October has been a fine month, with DX propagation plentiful on several bands. Things are pretty much back to normal, though polar openings have not been common. 10 Meters is crowded with Europeans when the flux is high enough to open up the path. With 15 also in great shape, we have two reliable day path DX bands. At the same time, the low band DX season is off to a fine start.
20 Meters remains the best band for propagation to remote corners of the world. During sunspot peaks it is a magnificent band for night path DXing, with long path openings at both the beginning and ending of each day. Signals propagate across any path where it is night, and also across parts of the world where the sun is low in the sky. They do not propagate well over nighttime paths where it is winter unless the solar flux is very high. With winter approaching and the fluxes lower than in recent years, look for early band closings to begin during November. During our evening ("prime time") DX hours, the northerly path across the Atlantic (to Europe) will often be closed. It will remain open across lower latitudes, to South America and Africa. Before the band closes for the night, look for westerly paths back to areas where it is still daylight. The northwesterly path to Asia is one of these. Our best path to Europe will be in the late afternoon, and in the morning along the grey line.
This should be an excellent season for 40 Meters, but the band will also be very crowded. When 20 closes early, prime time DXers move to lower bands. SSB operators will find the band dominated by foreign broadcasts, which is the reason many DX stations avoid this band. 75 and 160 Meter SSB are challenging alternatives. Most lowband CW DX activity is packed into the lowest 15 Khz of the 40 Meter band. Since DX stations are quickly located by stateside packeteers, you only have a couple minutes before the frequency is hopelessly overrun with lids. CW pileups are worse on 40 than on any other band.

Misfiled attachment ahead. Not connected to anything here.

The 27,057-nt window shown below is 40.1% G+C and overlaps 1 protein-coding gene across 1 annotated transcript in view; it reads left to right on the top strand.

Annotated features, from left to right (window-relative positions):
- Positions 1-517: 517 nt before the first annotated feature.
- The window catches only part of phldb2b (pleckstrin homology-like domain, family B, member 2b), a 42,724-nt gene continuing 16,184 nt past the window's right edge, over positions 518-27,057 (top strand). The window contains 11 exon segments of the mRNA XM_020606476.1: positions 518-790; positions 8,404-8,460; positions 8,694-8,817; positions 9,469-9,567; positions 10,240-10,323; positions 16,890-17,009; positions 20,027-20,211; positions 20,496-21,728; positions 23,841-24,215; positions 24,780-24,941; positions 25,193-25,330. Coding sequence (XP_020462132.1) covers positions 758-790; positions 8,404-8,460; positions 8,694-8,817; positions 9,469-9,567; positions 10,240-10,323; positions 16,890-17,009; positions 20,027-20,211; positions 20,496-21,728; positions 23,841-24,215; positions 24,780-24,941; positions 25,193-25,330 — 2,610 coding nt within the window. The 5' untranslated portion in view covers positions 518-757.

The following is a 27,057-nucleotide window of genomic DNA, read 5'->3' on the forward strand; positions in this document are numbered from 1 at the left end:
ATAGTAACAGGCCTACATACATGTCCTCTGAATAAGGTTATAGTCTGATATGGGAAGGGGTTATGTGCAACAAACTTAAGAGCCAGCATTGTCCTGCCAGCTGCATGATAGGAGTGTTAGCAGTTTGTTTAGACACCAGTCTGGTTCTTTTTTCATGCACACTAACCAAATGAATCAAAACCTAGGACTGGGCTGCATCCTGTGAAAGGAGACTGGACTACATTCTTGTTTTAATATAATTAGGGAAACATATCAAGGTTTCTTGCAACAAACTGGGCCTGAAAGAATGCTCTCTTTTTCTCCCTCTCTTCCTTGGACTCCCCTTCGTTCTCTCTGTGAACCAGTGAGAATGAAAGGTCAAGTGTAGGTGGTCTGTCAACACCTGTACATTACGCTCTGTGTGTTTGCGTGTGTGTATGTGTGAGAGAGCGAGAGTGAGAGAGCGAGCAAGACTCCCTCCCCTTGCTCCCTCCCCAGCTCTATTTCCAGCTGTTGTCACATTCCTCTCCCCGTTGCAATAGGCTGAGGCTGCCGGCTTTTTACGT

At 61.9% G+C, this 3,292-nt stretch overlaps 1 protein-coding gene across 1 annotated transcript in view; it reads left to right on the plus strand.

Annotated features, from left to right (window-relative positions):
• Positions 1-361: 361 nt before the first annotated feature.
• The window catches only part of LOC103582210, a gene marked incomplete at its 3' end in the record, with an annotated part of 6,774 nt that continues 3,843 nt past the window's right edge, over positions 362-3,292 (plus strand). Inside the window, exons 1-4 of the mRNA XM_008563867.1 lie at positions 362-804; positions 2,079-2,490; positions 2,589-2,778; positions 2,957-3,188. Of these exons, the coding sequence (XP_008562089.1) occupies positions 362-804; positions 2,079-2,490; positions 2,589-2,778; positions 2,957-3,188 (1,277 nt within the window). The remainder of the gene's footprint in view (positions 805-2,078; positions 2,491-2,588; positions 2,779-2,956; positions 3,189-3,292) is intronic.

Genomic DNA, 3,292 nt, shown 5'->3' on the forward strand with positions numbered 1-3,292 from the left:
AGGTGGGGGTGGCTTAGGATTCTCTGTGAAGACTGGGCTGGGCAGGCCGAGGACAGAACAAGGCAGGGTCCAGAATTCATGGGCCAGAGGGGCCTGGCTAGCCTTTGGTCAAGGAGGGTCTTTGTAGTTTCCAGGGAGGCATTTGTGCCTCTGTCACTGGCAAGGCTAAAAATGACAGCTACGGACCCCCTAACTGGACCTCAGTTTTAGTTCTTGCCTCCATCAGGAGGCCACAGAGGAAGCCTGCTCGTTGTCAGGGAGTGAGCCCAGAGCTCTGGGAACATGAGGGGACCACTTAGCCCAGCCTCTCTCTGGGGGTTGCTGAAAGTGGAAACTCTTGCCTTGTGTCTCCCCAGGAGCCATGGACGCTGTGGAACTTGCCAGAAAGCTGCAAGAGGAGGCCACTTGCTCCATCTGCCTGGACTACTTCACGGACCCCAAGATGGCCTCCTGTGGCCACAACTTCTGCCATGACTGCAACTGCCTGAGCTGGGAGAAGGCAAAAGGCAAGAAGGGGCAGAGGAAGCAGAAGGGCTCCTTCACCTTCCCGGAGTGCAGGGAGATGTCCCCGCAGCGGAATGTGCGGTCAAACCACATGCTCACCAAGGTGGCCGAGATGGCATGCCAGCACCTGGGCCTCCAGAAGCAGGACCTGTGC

With a good antenna and some power, 75 and 80 Meters are interesting bands. Working Europe is more of a challenge. Signals are usually weak, and the east coast has a tremendous advantage over us during the early evening. In winter, the European sunrise occurs after midnight when east coast competition is lighter. Late evening is a good time for 80 Meter DXing.